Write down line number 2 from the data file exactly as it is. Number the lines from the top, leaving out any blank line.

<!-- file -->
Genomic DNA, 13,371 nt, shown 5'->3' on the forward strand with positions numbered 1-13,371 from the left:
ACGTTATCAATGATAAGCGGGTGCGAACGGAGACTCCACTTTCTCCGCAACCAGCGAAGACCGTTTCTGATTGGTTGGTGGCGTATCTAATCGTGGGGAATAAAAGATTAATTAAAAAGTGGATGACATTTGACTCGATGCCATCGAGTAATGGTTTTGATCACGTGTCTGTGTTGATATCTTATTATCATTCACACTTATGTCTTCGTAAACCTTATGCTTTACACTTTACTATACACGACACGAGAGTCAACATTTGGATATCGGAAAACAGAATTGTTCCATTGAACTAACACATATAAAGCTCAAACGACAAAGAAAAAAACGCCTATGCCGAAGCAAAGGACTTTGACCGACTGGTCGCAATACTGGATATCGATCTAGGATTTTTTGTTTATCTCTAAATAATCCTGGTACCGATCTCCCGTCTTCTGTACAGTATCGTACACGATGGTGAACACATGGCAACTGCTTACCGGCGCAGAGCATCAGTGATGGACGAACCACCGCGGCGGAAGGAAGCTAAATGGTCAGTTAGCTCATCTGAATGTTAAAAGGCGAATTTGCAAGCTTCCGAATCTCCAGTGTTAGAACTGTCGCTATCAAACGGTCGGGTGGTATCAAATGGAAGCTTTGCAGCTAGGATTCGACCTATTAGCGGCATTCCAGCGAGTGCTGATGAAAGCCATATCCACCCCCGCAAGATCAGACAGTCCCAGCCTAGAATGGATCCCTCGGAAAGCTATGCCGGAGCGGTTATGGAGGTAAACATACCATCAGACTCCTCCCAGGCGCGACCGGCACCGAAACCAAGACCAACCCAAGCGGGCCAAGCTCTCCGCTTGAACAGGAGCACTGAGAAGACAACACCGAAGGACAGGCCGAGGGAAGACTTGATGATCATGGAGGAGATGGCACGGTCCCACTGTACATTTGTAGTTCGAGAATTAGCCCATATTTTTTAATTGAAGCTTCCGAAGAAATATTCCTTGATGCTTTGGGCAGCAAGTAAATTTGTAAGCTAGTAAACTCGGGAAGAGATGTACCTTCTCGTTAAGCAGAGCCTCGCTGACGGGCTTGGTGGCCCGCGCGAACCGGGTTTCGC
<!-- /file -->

ACGTTATCAATGATAAGCGGGTGCGAACGGAGACTCCACTTTCTCCGCAACCAGCGAAGACCGTTTCTGATTGGTTGGTGGCGTATCTAATCGTGGGGAATAAAAGATTAATTAAAAAGTGGATGACATTTGACTCGATGCCATCGAGTAATGGTTTTGATCACGTGTCTGTGTTGATATCTTATTATCATTCACACTTATGTCTTCGTAAACCTTATGCTTTACACTTTACTATACACGACACGAGAGTCAACATTTGGATATCGGAAAACAGAATTGTTCCATTGAACTAACACATATAAAGCTCAAACGACAAAGAAAAAAACGCCTATGCCGAAGCAAAGGACTTTGACCGACTGGTCGCAATACTGGATATCGATCTAGGATTTTTTGTTTATCTCTAAATAATCCTGGTACCGATCTCCCGTCTTCTGTACAGTATCGTACACGATGGTGAACACATGGCAACTGCTTACCGGCGCAGAGCATCAGTGATGGACGAACCACCGCGGCGGAAGGAAGCTAAATGGTCAGTTAGCTCATCTGAATGTTAAAAGGCGAATTTGCAAGCTTCCGAATCTCCAGTGTTAGAACTGTCGCTATCAAACGGTCGGGTGGTATCAAATGGAAGCTTTGCAGCTAGGATTCGACCTATTAGCGGCATTCCAGCGAGTGCTGATGAAAGCCATATCCACCCCCGCAAGATCAGACAGTCCCAGCCTAGAATGGATCCCTCGGAAAGCTATGCCGGAGCGGTTATGGAGGTAAACATACCATCAGACTCCTCCCAGGCGCGACCGGCACCGAAACCAAGACCAACCCAAGCGGGCCAAGCTCTCCGCTTGAACAGGAGCACTGAGAAGACAACACCGAAGGACAGGCCGAGGGAAGACTTGATGATCATGGAGGAGATGGCACGGTCCCACTGTACATTTGTAGTTCGAGAATTAGCCCATATTTTTTAATTGAAGCTTCCGAAGAAATATTCCTTGATGCTTTGGGCAGCAAGTAAATTTGTAAGCTAGTAAACTCGGGAAGAGATGTACCTTCTCGTTAAGCAGAGCCTCGCTGACGGGCTTGGTGGCCCGCGCGAACCGGGTTTCGC